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Synthetic Grass Cricket Pitches

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					Synthetic Grass Cricket Pitches
You may remember the days, not terribly long ago, when just about every
park and football oval in Australia was adorned with a slab of concrete
around 22 metres long and 3 metres wide sitting slap bang in the centre.
In the winter months it may have been covered with a thin layer of soil
if you were lucky. In the summer months it was covered by a couple of
coir mats that didn't quite meet in the middle. That's right, I'm talking
about the cricket pitches that used to be the domain of the Saturday arvo
cricketer.
There was no such thing as a synthetic grass pitch in the 1970s and
before. You either played in the big leagues on a turf pitch or you were
consigned to the bewildering minefield of playing on mats.
The idea of making kids bat without helmets on a mat-covered surface with
two massive seams at mid-pitch where the mats didn't quite meet is quite
amazing these days.
The Saturday morning operation of picking up the threadbare mats from the
home ground sheds, lugging them out to the coaches car and hoisting them
on the roof-racks are still etched in my memory. Right along with the
short pitched delivery that either took off and arrowed in at the throat
after hitting the edge of the mat. Pegging the mats out so they were more
or less flat on the concrete slab was imperative but inevitably slapdash
as the pressure was on to get the game started.
A knock of 50 was a cherished, hard won achievement when you were happy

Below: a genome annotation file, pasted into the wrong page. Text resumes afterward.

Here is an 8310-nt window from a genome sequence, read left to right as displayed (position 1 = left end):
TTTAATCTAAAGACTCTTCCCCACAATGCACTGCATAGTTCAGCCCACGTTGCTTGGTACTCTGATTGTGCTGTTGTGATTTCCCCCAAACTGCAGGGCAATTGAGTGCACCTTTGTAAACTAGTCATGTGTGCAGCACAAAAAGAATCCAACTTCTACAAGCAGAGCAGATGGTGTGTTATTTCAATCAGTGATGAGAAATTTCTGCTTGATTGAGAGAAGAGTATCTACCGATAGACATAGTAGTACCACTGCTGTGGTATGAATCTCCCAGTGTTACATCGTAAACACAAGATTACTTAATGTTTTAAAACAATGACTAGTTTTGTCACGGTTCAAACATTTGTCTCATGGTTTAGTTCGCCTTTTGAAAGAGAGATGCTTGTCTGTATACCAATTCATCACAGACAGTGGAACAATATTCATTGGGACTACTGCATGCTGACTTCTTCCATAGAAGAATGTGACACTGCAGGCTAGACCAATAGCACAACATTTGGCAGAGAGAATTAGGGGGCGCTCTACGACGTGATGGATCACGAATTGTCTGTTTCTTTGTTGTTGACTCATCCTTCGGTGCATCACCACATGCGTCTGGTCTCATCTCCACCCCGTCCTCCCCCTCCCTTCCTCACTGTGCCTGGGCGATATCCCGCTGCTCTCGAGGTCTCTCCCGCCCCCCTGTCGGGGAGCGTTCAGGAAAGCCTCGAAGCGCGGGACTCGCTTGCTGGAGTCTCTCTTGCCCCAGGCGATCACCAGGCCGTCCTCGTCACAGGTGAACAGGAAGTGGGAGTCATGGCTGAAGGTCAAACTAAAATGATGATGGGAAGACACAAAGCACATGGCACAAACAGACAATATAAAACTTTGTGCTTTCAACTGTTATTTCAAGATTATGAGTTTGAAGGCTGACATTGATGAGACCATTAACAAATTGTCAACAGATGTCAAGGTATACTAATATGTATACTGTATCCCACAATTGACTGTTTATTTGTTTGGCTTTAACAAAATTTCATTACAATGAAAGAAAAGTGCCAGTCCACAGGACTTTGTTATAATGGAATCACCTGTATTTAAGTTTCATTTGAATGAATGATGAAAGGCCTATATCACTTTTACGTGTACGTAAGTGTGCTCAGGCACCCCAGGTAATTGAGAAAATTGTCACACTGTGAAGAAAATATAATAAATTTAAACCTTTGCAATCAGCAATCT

enough to simply slope off the ground with your head still attached to
your shoulders.
The mats are gone today. Synthetic grass pitches have replaced the
concrete and mats and it's like batting in the lap of luxury. Laid on top
of the old concrete a rubber shock-pad is first put down to give the
surface a firm base. Then the polyethylene synthetic grass is laid which
is a medium pile grass that has non-abrasive qualities. Not only must the
surface be firm enough and durable enough to withstand missiles hitting
it at pace, it also has to be pliable enough to both maintain the surface
of the ball as well as protect the winter sports participants.
With the new synthetic grass cricket pitches, batsmen can now rely on an
even surface to bat on. Bowlers get a slightly springy pitch from which
you can still extract some movement. And winter sportsmen no longer have
to worry about the dangers of being tackled on the cricket pitch area.
The coir mat has been rolled up and loaded onto the coaches car at the
end of a hard day in the field for the last time.
Discover more improvements that have been made to sports grounds around
the world thanks to the introduction of synthetic grass surfaces.

				
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